Language challenge 2Posted: January 24, 2017
Making a plan
So, you’ve established the specific areas on which you’d like to work during the next weeks. What’s next?
In order to work out how you’re going to reach your goals, you need to be clear about the details. You have the plan – now you need the action.
So, if your plan is to read a novel in English, you need to
1. Identify which book you want to read
2. Decide whether you want to read online or a hard-copy book, then buy/borrow a copy of the book.
3. Set aside time to read the book and decide how you want to make a note of relevant new vocabulary.
If you want to work on your speaking skills, you need to identify people with whom you can speak and arrange opportunities for the speaking activities to take place – these things generally don’t happen unless you actively put yourself in a situation where you will have to speak.
If you want to be able to watch a film without subtitles, maybe you’ll decide to work up to it by first listening to podcasts, which are usually shorter.
Whatever it is, you’ll need a plan of action.
How your plan will look will depend on what kind of person you are. For some people, too much detail will make them not want to do it at all. Others get motivation from drawing up a detailed plan and having a spreadsheet to monitor activities.
I fall into the second category, and when I was doing some intensive Turkish learning, I put together a spreadsheet that listed the activities that I wanted to do in one column, and the days of the week going across the top. Activities gave me points, so the aim was to see how many points I could get each day and week by completing the various activities that I had identified. If you’d like to know a bit more about what I did to stay on track with my plans, you can read my article about staying accountable.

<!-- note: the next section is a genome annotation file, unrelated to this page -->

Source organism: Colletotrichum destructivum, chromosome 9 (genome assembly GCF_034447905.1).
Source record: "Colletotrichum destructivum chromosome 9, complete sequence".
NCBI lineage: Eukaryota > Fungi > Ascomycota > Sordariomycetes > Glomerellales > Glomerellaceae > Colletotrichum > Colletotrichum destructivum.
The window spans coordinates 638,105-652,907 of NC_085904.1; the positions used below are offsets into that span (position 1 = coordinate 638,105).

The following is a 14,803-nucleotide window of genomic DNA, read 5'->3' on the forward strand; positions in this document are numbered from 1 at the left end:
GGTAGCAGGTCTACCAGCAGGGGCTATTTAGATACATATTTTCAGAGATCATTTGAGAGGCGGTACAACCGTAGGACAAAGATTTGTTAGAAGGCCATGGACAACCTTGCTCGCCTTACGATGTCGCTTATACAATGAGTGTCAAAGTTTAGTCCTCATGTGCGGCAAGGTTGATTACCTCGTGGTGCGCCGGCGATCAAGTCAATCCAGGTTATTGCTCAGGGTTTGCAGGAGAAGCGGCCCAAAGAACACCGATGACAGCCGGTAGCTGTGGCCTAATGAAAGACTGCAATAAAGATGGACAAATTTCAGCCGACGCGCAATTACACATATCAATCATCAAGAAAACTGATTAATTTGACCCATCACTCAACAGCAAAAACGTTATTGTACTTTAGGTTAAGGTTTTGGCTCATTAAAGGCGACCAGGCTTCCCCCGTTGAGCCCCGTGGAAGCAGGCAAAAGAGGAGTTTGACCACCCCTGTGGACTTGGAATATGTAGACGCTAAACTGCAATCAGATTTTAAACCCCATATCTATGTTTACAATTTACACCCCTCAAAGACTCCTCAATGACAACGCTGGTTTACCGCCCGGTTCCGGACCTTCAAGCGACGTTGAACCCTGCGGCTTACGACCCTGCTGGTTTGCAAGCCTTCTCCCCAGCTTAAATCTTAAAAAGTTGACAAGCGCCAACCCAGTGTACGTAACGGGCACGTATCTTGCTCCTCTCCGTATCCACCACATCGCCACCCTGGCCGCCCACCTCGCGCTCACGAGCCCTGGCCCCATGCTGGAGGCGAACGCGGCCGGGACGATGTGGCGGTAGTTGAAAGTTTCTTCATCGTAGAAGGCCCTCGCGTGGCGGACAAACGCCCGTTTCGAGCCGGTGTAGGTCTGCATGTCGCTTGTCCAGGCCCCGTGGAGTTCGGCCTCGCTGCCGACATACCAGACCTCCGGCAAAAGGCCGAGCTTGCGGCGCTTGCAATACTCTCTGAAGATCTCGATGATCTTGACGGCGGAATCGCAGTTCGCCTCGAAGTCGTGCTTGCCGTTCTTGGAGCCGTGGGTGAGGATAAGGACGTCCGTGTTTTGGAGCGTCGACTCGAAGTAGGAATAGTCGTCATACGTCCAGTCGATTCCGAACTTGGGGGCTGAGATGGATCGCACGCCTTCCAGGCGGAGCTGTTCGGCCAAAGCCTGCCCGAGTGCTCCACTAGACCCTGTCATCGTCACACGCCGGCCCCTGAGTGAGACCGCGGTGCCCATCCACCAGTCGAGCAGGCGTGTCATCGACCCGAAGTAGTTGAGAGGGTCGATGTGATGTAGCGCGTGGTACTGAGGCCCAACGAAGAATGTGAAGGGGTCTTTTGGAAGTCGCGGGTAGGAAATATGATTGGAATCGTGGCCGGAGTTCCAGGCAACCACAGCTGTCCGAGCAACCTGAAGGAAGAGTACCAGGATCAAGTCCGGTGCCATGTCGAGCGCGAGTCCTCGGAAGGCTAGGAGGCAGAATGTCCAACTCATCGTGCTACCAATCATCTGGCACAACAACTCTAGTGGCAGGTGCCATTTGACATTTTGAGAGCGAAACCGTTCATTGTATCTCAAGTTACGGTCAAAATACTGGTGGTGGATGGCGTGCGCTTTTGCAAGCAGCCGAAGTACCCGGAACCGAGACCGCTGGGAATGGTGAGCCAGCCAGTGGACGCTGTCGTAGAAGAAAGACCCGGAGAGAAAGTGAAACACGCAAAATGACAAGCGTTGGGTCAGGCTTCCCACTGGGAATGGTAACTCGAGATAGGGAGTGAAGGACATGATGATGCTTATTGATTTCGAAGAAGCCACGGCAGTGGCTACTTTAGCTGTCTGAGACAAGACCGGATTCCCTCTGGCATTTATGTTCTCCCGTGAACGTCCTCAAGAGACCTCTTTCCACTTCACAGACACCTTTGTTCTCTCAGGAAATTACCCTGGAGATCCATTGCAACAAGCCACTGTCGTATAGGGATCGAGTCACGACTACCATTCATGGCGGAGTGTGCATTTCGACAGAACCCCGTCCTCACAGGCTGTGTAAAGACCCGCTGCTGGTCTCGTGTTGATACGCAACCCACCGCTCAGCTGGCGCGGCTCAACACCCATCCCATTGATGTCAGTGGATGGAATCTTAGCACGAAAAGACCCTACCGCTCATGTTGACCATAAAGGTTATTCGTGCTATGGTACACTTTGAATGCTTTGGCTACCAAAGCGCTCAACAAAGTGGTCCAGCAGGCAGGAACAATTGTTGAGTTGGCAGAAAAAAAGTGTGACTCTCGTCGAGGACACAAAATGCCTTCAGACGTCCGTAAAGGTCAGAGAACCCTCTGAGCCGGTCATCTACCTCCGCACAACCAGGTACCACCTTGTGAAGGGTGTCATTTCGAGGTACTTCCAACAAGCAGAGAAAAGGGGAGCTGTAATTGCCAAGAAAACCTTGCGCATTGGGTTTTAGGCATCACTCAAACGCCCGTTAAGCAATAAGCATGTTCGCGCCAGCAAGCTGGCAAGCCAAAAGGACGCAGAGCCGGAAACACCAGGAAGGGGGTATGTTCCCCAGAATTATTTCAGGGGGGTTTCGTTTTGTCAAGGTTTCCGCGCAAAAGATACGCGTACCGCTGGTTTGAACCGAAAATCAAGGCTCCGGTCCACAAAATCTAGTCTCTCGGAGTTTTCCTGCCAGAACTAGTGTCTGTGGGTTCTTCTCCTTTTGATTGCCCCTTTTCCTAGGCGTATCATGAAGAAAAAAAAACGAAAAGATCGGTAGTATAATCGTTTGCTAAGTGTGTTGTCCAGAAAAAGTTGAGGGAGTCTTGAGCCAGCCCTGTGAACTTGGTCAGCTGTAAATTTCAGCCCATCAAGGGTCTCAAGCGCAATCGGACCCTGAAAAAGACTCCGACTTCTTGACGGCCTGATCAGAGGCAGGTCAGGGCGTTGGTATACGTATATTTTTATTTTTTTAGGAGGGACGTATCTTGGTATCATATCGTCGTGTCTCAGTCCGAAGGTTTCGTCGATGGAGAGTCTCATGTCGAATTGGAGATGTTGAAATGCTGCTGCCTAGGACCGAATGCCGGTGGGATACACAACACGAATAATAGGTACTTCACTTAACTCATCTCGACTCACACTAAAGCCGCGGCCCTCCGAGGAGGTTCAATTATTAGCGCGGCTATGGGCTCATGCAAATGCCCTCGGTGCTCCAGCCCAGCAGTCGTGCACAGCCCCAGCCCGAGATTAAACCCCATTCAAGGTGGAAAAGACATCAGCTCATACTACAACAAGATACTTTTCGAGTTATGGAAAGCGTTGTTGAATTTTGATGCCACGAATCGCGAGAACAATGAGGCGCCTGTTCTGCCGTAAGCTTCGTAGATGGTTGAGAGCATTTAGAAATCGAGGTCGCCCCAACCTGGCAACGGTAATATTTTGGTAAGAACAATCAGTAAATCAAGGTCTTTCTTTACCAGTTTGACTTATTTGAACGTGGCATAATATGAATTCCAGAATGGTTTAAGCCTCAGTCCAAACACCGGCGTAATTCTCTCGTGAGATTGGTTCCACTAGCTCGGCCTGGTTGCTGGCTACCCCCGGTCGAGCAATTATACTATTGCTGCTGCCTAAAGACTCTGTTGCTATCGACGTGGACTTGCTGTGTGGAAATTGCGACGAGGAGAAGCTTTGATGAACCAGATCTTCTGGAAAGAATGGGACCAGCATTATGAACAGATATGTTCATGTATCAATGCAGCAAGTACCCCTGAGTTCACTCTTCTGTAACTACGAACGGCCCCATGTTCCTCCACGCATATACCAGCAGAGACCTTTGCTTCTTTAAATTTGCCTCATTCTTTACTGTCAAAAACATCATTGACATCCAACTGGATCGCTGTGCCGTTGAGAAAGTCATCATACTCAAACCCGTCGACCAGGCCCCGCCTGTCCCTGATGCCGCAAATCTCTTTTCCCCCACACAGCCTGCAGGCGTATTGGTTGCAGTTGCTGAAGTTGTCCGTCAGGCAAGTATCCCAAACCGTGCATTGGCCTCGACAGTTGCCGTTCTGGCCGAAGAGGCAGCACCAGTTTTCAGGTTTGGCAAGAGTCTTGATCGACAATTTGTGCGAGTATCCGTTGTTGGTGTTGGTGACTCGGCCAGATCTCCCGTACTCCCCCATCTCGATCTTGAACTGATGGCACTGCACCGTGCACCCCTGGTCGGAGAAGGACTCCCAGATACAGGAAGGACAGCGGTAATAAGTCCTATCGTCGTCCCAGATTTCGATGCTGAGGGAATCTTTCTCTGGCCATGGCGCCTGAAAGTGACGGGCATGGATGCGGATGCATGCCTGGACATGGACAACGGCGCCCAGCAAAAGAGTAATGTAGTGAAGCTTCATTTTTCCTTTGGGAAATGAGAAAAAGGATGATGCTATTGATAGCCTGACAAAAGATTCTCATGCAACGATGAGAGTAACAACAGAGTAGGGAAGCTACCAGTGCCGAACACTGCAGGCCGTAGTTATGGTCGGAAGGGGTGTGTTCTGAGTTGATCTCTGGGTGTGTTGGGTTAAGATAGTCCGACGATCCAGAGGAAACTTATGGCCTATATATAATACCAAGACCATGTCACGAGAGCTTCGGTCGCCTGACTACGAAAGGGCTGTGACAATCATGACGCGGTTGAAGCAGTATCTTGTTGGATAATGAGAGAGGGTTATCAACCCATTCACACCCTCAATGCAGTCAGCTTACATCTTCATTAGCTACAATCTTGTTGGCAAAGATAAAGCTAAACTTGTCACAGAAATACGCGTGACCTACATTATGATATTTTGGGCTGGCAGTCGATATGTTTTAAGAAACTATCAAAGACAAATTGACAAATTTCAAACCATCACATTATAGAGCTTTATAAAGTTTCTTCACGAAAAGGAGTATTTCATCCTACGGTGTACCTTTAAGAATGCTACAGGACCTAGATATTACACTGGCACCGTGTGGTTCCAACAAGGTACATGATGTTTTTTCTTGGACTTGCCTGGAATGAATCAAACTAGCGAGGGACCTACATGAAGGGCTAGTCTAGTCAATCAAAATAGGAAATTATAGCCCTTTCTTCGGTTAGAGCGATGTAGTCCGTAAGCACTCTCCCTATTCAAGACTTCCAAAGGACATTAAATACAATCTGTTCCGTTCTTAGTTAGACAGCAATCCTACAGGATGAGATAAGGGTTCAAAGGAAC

Finally, other people can really help you to keep to your plan of action – whether you decide to read a book with another learner and discuss it, or you arrange a series of meetings with a language tandem partner. This doesn’t mean that you have to sign up for a load of social activities – some people make faster progress on their own with only occasional input from others. It’s just that sometimes, the people around you don’t understand the highs and lows of learning a language, so it’s good to be able to share these things with people who do.
Today’s challenge is to look at the goals from yesterday and think about how exactly you’re going to make them happen. What activities will you need to do?
If you don’t stick to your plan, it’s not the end of the world. Maybe you were too tired to do anything for English one day. That’s ok, just start again the next day. Your whole plan doesn’t need to fall apart because life got in the way on one day. Of course this isn’t the case if one day turns into two days and then three – as with your initial goals, you need to make sure that your plan is realistic and you will be able to complete the tasks that you set yourself.
After 3rd February 2016, the whole challenge will be available as a PDF. Sign up here for your copy: